On one of the hottest June days in the state’s history, CT Examiner visited six of south-central Connecticut’s most celebrated homemade ice cream shops to beat the heat.  Walnut Beach Creamery, Milford  Steps from the sandy Walnut Beach in Milford, the single-batch Walnut Beach Creamery serves creative, refreshing flavors perfect for cooling down after a day relaxing by the sea. From baklava, ginger, and pistachio to honey vanilla and thai rice pudding, the shop thinks out of the box for savory, subtle flavors that somehow just work.  We ordered a waffle cone with two flavors: lavender and fig, and berry

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Cocotte at James Pharmacy to Offer Gelato, Sweets and French Cooking

OLD SAYBROOK — Lovers of gelato and pastry lined up for the soft opening of Cocotte French Cuisine and Desserts, which opened its doors at 2 p.m. on Friday in the James Pharmacy building at 323 Main Street. Co-owner Isabelle De Francesco said people have been knocking on the door for the last two months.  “They had two questions — when do you open, and, do you have gelato?” she said.  Besides a selection of 10 or more gelato flavors, De Francesco and her husband, chef Jeffrey De Francesco, are featuring a menu of pastries for summer — brioche, croissant,

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Consider the Shrimp Roll

One month after Gov. Ned Lamont eliminated nearly all pandemic-related restrictions on businesses, two thirds of Connecticut residents are at least partially vaccinated and COVID cases are lower than ever. Demand for dining out, restaurant owners say, is higher than ever. Warm weather and the beginning of a return to normalcy should mean that Connecticut’s restaurants are having an incredible summer. But restaurant owners are at a breaking point.  Margaret Colangelo, owner of the Po Cafe in Litchfield County, said she’s broken down in tears multiple times talking to customers, fielding their complaints about long wait times and missing menu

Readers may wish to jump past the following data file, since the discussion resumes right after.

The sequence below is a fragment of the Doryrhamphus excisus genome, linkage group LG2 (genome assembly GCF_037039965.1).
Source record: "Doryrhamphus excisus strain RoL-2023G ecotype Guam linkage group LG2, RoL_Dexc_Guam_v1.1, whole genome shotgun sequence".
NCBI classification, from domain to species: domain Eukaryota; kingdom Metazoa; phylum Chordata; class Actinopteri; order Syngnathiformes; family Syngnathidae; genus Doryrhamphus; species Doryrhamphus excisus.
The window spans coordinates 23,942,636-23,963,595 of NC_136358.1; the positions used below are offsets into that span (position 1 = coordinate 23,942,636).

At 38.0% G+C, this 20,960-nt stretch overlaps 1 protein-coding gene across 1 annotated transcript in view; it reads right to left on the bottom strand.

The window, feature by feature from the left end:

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Tacos al Pastor Stand Out at Middletown Food Truck Merengue

In the 1990s, Pedro Ramirez had a summer barbecue truck on Main Street in Hartford. When the building sold where he rented space, he ran a coffee shop in West Haven. And when Ramirez couldn’t find any of the food he liked to eat in Middletown, he and his family decided to open a food truck. “I just wanted to give something to the area. Middletown, Portland, Cromwell, Berlin, down to Old Saybrook, and there’s no Hispanic restaurants,” Ramirez said. “Sometimes I want a mofongo. You gotta go to Hartford, you gotta go to New Britain, Meriden. I just want

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Deep River Ice — Ice Cream and Italian Ice Opening in Early July

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Chelsea Fremut said she and her fiance David McDonald love Italian ice, and they wanted to share it with Deep River. And just in time for the summer heat, they are opening Deep River Ice – a new ice cream and Italian ice stand on Main Street. “There’s not really much else anywhere local, the closest italian ice is in Middletown or New Haven,” Fremut said. “We want to enjoy the community that I grew up in and see the kids enjoy it.” The italian ice is coming from Micalizzi’s in Bridgeport, where McDonald grew up and became friends with

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City Dock Opens at Custom House Pier in New London

NEW LONDON — Frank Maratta, owner of the new City Dock Restaurant/Oyster Bar, donned his sunglasses and sat down at a two-top not far from the enormous dark blue shipping containers where customers were ordering food and drinks. It was Wednesday afternoon after the restaurant’s soft opening on Saturday.  “I feel like an olympic hurdle jumper — there were so many hurdles. It’s been three years of going through the process,” he said.  Back in 2018, Maratta began to talk the city about leasing space on Custom House Pier for a restaurant made up of portable shipping containers that could